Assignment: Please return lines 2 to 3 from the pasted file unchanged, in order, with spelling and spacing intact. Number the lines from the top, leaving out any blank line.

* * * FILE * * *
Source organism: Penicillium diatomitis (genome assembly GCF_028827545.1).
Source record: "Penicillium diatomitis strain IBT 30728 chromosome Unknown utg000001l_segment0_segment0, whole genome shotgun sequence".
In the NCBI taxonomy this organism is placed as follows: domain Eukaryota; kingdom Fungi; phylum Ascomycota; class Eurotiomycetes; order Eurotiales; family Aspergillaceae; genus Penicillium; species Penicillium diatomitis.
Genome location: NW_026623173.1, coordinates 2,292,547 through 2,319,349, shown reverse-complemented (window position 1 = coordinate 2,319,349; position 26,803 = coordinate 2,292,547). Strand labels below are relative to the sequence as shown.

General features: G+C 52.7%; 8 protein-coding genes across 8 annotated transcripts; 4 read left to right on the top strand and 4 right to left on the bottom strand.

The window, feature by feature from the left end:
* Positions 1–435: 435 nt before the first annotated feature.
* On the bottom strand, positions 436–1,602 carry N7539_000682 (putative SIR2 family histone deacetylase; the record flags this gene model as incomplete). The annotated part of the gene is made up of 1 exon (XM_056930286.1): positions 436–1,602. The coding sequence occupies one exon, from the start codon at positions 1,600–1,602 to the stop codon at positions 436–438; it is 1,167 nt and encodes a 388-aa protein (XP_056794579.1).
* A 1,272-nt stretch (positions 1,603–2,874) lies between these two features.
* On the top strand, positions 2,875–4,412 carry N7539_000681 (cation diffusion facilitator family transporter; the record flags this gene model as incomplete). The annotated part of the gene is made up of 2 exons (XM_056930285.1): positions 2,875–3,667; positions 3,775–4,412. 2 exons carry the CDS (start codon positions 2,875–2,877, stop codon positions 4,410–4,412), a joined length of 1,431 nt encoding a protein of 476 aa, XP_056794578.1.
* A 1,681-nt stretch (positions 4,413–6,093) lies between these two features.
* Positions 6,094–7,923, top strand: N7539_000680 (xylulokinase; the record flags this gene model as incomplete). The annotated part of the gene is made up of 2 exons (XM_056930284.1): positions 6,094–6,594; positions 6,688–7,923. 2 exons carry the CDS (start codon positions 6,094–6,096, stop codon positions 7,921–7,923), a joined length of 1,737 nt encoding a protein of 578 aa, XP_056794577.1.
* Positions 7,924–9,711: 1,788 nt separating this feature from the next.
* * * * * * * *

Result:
Source record: "Penicillium diatomitis strain IBT 30728 chromosome Unknown utg000001l_segment0_segment0, whole genome shotgun sequence".
In the NCBI taxonomy this organism is placed as follows: domain Eukaryota; kingdom Fungi; phylum Ascomycota; class Eurotiomycetes; order Eurotiales; family Aspergillaceae; genus Penicillium; species Penicillium diatomitis.